Step 1. Download the Assessment Chart. This is a PDF document in which you can mark the ratings and then save the document.

Step 2. Determine Departmental Requirements. Using the outline of security program elements, identify and mark any items that are not applicable to your security program or your organization’s industry as “NA” for not applicable.

Step 3. Rate Yourself as Security Leader. For each applicable assessment element in the chart, rate whether your skills and knowledge relating to that element are expert, adequate, needs improvement or missing.

Step 4. Rate Your Subordinates. For each applicable assessment element in the chart, rate whether their skills and knowledge relating to that element are expert, adequate, needs improvement or missing.

Step 5. Determine Improvement Objectives. Create a table or chart in a word processor or spreadsheet document that contains these columns:

  • Name: Enter the name of security program element.
  • Status: Write a description of the status of skill and knowledge support that exists for the security program element.
  • Improvement Objective: Describe the improvement objective if improvement is needed.
  • Improvement Method: Describe how the knowledge, skill or experience improvements should be made to improve the departmental qualifications relating to that particular element.
  • Priority: Set a priority for the improvement according to protection or service needs, using immediate (ASAP), short term (accomplish within 120 days) or long term (within 12 months). Or use a different prioritization if required to fit the improvement objectives and improvement methods selected.
  • Cost/Effort: Determine and describe the financial cost and/or level of internal effort required to achieve the improvements.

Add the assessment starting and ending dates to the document to record when the assessment was done.

Step 6. Outline an Improvement Plan. Write down the key steps of an improvement plan, and follow up as necessary to get the plan approved and resourced.

Promoting Departmental Qualifications

Some security practitioners have printed out an 11” x 17” version of the chart (also available for download from the link above) and posted it on a wall in the security office, in an area where is it most easily seen by non-security people visiting the security office area.  Visiting personnel are typically very impressed with the chart, as they usually have had no idea of the actual scope of the security function.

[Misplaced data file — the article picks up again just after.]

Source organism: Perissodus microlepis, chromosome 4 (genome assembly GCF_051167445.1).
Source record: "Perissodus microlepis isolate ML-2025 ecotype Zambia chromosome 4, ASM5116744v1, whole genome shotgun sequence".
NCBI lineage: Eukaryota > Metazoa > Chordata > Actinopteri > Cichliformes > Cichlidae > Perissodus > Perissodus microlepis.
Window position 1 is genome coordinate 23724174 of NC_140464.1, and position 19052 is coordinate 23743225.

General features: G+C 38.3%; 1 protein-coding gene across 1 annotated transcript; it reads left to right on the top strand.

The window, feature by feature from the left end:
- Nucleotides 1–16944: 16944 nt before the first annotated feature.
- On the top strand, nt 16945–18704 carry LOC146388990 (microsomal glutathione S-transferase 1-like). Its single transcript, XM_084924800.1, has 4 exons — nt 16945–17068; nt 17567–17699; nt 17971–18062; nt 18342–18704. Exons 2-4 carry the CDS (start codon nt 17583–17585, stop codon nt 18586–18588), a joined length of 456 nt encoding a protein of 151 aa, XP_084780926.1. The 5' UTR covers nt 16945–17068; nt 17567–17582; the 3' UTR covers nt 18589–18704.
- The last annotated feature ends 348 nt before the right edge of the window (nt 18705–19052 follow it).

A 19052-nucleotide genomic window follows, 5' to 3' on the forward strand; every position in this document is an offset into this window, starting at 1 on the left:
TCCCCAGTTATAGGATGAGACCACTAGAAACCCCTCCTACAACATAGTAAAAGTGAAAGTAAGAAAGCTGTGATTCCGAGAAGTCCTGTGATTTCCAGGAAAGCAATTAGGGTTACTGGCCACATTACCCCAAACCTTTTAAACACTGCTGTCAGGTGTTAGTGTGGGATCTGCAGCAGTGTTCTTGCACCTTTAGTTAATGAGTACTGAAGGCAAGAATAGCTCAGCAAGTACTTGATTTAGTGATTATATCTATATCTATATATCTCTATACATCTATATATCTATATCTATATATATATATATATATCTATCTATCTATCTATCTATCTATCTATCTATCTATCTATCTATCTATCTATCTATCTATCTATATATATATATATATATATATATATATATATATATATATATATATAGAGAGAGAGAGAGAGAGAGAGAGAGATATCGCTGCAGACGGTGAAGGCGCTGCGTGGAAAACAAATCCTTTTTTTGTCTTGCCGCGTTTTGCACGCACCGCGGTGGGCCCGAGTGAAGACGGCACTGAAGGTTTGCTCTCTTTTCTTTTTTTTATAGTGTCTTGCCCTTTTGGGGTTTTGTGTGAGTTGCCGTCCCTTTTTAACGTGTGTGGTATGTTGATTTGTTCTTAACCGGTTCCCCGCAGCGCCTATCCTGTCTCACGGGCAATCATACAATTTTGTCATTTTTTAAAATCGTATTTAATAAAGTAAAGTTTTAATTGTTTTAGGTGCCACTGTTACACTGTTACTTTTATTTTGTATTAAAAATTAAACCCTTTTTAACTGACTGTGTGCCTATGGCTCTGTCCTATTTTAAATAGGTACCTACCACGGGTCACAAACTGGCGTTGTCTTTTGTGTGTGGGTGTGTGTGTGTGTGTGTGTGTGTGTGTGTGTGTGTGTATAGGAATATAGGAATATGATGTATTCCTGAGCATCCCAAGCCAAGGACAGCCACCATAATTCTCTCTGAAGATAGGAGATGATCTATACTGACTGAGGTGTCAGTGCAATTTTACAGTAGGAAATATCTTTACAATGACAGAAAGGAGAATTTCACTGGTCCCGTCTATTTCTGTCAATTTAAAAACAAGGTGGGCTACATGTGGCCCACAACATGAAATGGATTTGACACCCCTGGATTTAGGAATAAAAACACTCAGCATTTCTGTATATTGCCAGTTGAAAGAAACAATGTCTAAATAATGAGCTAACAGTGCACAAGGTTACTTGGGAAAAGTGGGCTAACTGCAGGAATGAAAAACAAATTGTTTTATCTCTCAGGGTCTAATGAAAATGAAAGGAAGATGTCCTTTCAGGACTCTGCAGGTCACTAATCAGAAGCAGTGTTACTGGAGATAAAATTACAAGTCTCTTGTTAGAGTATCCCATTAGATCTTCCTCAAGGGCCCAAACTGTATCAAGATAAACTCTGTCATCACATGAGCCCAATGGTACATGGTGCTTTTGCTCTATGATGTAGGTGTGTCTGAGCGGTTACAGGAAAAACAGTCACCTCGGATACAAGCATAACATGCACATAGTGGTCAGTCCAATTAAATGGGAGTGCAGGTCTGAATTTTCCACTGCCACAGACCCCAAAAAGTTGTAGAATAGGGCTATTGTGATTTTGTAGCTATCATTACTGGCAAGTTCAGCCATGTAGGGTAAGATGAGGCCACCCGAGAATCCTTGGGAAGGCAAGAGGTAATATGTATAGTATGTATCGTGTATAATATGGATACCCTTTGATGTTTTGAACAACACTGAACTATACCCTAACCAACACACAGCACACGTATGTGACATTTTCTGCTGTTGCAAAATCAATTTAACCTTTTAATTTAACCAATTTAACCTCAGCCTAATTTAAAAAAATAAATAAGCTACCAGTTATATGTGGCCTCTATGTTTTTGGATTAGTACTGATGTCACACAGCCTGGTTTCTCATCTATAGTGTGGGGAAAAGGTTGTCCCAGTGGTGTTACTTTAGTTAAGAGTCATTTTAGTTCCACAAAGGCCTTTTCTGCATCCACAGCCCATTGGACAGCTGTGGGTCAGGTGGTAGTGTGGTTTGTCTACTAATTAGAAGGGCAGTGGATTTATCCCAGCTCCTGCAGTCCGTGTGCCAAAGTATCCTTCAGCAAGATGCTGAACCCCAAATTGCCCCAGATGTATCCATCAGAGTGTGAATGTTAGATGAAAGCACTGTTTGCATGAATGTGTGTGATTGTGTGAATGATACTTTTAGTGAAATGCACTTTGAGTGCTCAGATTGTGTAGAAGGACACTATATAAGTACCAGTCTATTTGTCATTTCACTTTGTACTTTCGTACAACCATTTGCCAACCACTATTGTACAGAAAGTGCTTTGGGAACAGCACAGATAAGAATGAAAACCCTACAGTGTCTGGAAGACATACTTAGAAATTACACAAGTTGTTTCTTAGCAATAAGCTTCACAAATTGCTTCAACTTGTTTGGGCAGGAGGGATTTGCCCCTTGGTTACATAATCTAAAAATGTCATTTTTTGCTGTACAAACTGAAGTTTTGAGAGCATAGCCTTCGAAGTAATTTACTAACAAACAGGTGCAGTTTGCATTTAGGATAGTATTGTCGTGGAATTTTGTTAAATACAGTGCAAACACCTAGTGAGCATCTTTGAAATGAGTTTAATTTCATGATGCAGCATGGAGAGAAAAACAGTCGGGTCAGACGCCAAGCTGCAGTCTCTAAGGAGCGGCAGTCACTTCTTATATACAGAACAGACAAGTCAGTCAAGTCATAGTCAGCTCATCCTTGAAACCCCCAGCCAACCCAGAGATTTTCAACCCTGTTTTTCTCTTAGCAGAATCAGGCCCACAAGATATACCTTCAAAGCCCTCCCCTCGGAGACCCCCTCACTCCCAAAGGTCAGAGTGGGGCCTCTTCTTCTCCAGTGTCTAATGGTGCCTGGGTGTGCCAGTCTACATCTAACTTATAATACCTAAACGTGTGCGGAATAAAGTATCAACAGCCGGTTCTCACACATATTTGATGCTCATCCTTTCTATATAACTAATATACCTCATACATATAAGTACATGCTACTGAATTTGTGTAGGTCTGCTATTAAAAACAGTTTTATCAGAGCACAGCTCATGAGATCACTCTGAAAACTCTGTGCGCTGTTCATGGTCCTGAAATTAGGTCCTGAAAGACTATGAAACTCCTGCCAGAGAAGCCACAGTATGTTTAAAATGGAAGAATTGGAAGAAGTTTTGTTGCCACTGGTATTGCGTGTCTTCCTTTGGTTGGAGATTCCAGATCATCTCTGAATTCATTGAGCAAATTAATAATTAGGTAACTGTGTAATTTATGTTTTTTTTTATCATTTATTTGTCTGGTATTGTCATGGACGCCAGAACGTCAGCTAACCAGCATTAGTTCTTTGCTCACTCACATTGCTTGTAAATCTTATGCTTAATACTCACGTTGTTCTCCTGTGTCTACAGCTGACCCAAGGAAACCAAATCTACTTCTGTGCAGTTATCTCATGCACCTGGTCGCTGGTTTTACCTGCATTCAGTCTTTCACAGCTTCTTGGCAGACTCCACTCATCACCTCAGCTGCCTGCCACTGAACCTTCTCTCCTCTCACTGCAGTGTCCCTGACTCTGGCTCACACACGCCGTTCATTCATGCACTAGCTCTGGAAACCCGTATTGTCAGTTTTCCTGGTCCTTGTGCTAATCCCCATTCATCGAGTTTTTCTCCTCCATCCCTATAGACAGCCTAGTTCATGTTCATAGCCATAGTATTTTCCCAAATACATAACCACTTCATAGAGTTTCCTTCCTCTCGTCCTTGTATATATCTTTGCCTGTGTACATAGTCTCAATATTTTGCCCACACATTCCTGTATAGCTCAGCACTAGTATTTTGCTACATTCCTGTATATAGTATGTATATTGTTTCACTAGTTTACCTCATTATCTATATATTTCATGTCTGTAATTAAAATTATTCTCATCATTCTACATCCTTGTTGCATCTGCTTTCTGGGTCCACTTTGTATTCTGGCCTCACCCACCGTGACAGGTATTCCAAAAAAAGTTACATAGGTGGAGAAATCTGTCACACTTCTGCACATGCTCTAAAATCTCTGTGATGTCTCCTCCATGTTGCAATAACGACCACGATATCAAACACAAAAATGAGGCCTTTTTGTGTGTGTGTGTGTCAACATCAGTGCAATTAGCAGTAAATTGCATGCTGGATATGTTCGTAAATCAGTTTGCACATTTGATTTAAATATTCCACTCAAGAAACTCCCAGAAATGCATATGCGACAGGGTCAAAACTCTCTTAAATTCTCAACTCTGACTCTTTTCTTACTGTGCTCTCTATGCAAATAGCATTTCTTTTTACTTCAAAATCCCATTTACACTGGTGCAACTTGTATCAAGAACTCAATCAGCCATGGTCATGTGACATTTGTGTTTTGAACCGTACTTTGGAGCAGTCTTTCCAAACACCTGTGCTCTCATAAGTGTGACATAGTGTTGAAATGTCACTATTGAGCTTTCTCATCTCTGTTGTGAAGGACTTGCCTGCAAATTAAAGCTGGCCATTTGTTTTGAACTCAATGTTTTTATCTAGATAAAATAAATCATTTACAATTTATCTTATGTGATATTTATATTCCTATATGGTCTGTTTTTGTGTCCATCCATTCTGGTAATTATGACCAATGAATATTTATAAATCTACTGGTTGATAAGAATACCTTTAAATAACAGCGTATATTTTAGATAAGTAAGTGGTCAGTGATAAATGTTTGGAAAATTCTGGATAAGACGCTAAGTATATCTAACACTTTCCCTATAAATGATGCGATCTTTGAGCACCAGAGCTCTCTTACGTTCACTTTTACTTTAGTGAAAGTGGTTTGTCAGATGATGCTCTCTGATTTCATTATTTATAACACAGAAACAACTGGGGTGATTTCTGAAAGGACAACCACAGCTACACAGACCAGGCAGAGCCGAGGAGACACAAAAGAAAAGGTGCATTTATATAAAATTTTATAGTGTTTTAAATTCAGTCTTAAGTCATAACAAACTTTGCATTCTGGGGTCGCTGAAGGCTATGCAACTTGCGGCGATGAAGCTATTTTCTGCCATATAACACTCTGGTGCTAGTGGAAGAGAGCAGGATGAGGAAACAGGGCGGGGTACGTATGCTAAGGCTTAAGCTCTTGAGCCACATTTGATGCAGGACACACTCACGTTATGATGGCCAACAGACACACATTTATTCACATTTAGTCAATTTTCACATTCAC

Identifying departmental requirements and rating the qualifications of your security personnel enables organizational sponsors and decision-makers to support the steps you want to take to achieve the qualification objectives for your security function.

About the Author: Ray Bernard, PSP, CHS-III is the principal consultant for Ray Bernard Consulting Services (RBCS), a firm that provides security consulting services for public and private facilities ( Mr. Bernard has also provided pivotal strategic and technical advice in the security and building automation industries for more than 28 years. He is an active member of the ASIS Physical Security Council and the IT Security Council. For more information about Ray Bernard and RBCS go to or call 949-831-6788. Mr. Bernard is also a member of the Subject Matter Expert Faculty of the Security Executive Council (

About the Author

Ray Bernard, PSP, CHS-III

Ray Bernard, PSP CHS-III, is the principal consultant for Ray Bernard Consulting Services (, a firm that provides security consulting services for public and private facilities. He has been a frequent contributor to Security Business, SecurityInfoWatch and STE magazine for decades. He is the author of the Elsevier book Security Technology Convergence Insights, available on Amazon. Mr. Bernard is an active member of the ASIS member councils for Physical Security and IT Security, and is a member of the Subject Matter Expert Faculty of the Security Executive Council (